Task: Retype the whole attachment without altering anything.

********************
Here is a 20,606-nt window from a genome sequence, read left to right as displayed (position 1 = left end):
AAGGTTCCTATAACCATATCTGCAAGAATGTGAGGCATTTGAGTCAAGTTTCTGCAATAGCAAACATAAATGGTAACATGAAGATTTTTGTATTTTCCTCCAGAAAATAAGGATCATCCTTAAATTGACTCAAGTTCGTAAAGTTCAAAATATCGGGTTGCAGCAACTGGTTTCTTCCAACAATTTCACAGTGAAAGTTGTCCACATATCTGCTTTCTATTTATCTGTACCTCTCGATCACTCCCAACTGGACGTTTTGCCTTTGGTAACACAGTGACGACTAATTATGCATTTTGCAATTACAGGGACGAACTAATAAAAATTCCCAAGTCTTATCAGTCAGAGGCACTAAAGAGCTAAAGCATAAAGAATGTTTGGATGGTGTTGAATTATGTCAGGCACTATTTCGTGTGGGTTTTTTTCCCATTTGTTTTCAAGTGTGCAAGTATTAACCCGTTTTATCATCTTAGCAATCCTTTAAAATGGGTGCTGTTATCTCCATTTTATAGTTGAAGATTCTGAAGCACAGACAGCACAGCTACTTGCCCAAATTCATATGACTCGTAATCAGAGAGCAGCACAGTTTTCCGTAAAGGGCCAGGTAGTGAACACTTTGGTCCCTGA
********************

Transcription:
Here is a 20,606-nt window from a genome sequence, read left to right as displayed (position 1 = left end):
AAGGTTCCTATAACCATATCTGCAAGAATGTGAGGCATTTGAGTCAAGTTTCTGCAATAGCAAACATAAATGGTAACATGAAGATTTTTGTATTTTCCTCCAGAAAATAAGGATCATCCTTAAATTGACTCAAGTTCGTAAAGTTCAAAATATCGGGTTGCAGCAACTGGTTTCTTCCAACAATTTCACAGTGAAAGTTGTCCACATATCTGCTTTCTATTTATCTGTACCTCTCGATCACTCCCAACTGGACGTTTTGCCTTTGGTAACACAGTGACGACTAATTATGCATTTTGCAATTACAGGGACGAACTAATAAAAATTCCCAAGTCTTATCAGTCAGAGGCACTAAAGAGCTAAAGCATAAAGAATGTTTGGATGGTGTTGAATTATGTCAGGCACTATTTCGTGTGGGTTTTTTTCCCATTTGTTTTCAAGTGTGCAAGTATTAACCCGTTTTATCATCTTAGCAATCCTTTAAAATGGGTGCTGTTATCTCCATTTTATAGTTGAAGATTCTGAAGCACAGACAGCACAGCTACTTGCCCAAATTCATATGACTCGTAATCAGAGAGCAGCACAGTTTTCCGTAAAGGGCCAGGTAGTGAACACTTTGGTCCCTGA